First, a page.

How innovation is transforming low cost housing

Building your dream home is something that appeals to most people. You can construct a house exactly the way you want it to suit your family’s needs and it is often a lower cost option than buying a house that has already been built. In the television series, The House That £100k Built, they follow self-builders who are building on a relatively tight budget. For Heidi and Steven, the appeal was to have a house in the Inverness countryside but like many people, they just couldn’t afford to buy in the area they wanted to live in. With the need for affordable housing being widely recognised, particularly in rural areas, the latest innovations focus on allowing people to build from scratch without paying a fortune.

Eco-homes

Many people like the idea of having an eco-home and they can often be relatively inexpensive to construct if you have the right skill set and you are willing to live in a place that is a little, well, odd. Take Charlie and Megan who paid just £12,000 to build their eco home in Pembrokeshire, affectionately named the “Hobbit House”. The house is constructed from natural materials and nestles in the countryside, barely noticeable against its surroundings in rural Pembrokeshire. They faced a battle to keep their home, having not initially applied for planning permission for it. They were granted retrospective planning permission on the basis that it is a sustainable house with their livelihood coming from the land around it.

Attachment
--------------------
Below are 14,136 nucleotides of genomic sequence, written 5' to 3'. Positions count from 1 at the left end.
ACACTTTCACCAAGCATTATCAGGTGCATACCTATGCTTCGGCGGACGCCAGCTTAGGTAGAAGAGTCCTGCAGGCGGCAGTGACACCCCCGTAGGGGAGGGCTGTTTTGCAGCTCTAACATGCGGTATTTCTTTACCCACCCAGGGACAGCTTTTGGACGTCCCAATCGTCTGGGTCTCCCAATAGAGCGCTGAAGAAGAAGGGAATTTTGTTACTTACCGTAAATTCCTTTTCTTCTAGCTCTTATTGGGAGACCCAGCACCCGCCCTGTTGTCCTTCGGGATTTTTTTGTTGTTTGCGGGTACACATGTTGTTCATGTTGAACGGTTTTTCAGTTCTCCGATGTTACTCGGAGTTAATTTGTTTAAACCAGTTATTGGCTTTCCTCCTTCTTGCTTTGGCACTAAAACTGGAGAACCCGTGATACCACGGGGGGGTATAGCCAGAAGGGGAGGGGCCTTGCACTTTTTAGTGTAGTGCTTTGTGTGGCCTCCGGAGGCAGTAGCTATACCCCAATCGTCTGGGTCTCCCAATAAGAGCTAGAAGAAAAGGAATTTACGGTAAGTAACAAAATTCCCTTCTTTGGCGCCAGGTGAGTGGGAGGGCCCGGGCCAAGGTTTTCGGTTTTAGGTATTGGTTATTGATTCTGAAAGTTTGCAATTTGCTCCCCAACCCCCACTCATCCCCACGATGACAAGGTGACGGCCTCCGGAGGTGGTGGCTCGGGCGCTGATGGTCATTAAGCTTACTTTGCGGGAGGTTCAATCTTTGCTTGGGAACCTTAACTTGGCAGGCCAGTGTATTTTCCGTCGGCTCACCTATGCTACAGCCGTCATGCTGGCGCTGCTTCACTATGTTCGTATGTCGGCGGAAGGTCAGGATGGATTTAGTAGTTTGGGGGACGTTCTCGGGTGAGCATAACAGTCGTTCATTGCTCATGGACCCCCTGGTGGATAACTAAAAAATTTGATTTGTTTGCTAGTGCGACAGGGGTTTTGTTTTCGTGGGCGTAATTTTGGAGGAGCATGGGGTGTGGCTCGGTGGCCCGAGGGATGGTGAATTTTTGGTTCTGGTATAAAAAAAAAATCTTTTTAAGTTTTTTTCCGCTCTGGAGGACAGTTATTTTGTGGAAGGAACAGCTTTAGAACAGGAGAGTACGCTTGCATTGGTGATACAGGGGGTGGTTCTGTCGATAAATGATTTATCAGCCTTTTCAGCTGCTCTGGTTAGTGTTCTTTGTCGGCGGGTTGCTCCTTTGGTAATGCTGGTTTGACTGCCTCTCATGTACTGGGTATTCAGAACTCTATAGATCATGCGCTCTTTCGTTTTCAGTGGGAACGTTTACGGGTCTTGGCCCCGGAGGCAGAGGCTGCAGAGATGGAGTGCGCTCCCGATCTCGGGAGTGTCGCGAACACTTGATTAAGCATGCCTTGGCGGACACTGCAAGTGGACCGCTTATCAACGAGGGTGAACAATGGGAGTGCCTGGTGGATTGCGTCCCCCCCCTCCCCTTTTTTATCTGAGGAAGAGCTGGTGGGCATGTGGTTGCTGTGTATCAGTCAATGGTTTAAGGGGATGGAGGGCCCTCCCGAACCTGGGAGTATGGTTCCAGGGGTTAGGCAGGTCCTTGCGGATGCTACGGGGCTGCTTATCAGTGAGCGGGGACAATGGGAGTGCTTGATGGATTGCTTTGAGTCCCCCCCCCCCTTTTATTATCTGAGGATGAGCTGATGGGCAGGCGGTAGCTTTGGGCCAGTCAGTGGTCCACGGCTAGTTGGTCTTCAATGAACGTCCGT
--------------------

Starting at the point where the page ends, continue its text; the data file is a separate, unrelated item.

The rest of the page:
Bringing eco homes into the modern era

If living in a wooden hobbit house is not for you but you still like the idea of being environmentally friendly, you will probably be interested to hear about the latest in affordable housing from Cardiff University. They have built a house that puts more energy into the National Grid than it takes from it using new technology including sun powered heating systems. During summer months, the house owners will be able to make a small income from selling energy that they don’t need back to the National Grid. During winter months, they will take a small amount of energy but this will be more than compensated for in better weather.

But perhaps the most exciting thing about this property for those of us who would like to build our own affordable house is its extremely low build costs. The guide range for building social housing is between £800 and £1,000 per square metre. This house cost a total of £1,000 per square metre to build, making it an option for builders providing social housing. It also took only 16 weeks to build from scratch.

One of the technologies used to make it affordable was photo-voltaic solar panels that were fitted into its roof. This allows the house to both produce energy and be lit naturally, as well as being cheaper than putting traditional solar panels on top of the roof. The solar power is used, along with battery storage for running the hot water, ventilation, electric power and heating systems. There is also a store for warm water.

The house is not only zero carbon but is affordable for the masses. This may be the future of eco and affordable housing and zero electricity bills might not be as far away as we think.

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